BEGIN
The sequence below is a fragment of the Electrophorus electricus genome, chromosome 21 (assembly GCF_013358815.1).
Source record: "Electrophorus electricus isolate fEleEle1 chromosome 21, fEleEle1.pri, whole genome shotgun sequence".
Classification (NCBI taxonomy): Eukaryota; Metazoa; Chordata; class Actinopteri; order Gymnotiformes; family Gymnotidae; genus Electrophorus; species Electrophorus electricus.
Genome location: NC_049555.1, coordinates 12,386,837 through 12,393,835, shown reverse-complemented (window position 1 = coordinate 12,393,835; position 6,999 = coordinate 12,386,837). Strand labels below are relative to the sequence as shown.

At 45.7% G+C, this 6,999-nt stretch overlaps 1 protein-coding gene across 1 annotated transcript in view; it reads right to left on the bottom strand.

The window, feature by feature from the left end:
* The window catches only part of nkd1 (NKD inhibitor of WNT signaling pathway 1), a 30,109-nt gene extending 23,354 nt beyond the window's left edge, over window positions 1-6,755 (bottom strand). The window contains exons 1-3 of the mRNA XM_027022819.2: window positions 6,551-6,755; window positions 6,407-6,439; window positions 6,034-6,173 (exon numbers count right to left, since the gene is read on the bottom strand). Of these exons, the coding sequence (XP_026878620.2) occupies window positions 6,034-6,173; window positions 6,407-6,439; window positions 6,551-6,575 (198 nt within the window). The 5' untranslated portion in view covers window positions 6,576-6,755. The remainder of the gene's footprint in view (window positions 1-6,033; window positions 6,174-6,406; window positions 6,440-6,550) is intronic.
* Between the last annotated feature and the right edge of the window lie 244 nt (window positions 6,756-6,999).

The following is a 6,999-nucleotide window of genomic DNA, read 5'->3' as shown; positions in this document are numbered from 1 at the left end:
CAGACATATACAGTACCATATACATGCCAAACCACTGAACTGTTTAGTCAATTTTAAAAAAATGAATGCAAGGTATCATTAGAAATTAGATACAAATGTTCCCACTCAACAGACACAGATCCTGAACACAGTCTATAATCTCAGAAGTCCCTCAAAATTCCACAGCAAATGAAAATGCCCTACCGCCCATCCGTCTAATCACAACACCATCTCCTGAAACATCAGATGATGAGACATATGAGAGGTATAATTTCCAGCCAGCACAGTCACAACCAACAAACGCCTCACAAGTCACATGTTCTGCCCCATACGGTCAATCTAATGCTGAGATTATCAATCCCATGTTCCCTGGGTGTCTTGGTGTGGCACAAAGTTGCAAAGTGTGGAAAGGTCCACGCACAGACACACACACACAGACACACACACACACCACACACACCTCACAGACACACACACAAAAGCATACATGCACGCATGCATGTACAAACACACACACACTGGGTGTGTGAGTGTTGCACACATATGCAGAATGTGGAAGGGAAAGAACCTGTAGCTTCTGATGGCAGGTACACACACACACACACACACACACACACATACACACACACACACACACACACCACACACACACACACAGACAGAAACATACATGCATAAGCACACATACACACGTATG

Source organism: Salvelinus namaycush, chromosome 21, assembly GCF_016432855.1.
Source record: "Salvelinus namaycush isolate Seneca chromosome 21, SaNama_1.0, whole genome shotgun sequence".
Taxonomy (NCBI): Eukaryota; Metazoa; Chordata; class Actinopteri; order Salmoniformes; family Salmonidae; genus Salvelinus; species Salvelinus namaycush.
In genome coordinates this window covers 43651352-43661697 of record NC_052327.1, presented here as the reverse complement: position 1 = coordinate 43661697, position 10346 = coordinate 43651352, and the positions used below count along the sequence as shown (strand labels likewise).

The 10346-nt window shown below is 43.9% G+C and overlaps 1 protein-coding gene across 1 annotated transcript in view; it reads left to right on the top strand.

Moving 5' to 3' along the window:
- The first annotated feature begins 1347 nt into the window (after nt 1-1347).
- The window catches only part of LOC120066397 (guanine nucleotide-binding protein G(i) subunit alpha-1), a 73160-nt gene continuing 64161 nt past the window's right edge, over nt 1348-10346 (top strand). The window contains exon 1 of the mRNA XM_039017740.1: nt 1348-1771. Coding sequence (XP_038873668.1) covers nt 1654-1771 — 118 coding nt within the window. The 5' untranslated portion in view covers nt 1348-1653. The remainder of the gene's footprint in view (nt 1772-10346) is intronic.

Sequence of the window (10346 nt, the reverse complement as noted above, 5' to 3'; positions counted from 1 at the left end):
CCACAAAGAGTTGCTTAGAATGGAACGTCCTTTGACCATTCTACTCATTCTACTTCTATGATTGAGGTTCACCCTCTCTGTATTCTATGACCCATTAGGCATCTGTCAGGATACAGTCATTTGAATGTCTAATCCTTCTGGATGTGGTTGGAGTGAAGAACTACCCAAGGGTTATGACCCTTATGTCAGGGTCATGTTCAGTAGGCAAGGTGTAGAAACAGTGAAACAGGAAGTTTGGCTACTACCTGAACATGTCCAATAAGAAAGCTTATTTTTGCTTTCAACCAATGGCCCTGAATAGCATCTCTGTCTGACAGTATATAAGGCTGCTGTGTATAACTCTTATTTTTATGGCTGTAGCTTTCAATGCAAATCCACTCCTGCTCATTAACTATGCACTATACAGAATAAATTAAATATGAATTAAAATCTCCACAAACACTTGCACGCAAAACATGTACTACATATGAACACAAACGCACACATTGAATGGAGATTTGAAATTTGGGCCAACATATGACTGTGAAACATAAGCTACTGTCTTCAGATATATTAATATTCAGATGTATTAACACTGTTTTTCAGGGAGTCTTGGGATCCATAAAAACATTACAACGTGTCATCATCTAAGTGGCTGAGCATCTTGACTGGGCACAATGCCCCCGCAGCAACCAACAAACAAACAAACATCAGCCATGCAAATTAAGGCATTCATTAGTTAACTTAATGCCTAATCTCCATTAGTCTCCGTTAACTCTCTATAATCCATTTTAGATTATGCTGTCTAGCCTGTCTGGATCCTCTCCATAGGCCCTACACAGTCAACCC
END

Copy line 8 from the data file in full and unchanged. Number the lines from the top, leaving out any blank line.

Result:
* Between the last annotated feature and the right edge of the window lie 244 nt (window positions 6,756-6,999).